Long-Term Complications – Bowel Dysfunction

Low Anterior Resection Syndrome

Regardless of the method used for rectal reconstruction, and potentially independent of the use of pelvic radiation, 60% to 90% of patients undergoing proctectomy will develop “low anterior resection syndrome” (LARS).[1],[2],[3],[4] This syndrome of defecatory dysfunction is defined by a constellation of symptoms including frequency, urgency, fragmentation (incomplete evacuation and bowel movement “stacking”) and fecal incontinence. For some patients, LARS results in “toilet dependence” and a fear of leaving the home. Thus LARS may have a major effect on quality of life. Multiple causative factors are involved, including a loss of the reservoir function of the resected rectum with impaired capacity and compliance of the neo-rectum[5], iatrogenic internal sphincter damage[6], autonomic nerve injury[7], effects of chemoradiation[8], changes in the colonic motility following mobilization of the left colon[9], and pelvic floor disease predating surgery.[10],[11]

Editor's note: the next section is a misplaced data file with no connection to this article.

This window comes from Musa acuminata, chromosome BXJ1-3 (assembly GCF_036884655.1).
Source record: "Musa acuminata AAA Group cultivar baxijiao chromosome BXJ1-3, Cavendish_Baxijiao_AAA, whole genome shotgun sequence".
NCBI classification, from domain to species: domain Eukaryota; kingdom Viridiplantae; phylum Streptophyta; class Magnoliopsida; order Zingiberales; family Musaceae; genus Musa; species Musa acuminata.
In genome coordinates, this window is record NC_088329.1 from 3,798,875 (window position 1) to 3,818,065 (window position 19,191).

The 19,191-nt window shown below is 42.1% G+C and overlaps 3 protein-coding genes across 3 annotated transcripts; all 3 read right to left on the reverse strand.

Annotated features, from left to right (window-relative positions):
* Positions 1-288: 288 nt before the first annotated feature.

It is imperative that the surgeon counsel the patient preoperatively regarding the functional expectations after rectal resection and reconstruction. Such proper and comprehensive education and counseling can better empower a patient as they decide on the prudence of rectal reconstruction and the consequences of that decision. While LARS is predominately a physical problem, it can have a major impact on body image and psychosocial aspects of life for patients, specifically surrounding confidence and normality.[1] In reality, it is the rare patient who opts for permanent stoma simply because of the potential of postoperative bowel dysfunction.

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Last updated: September 21, 2021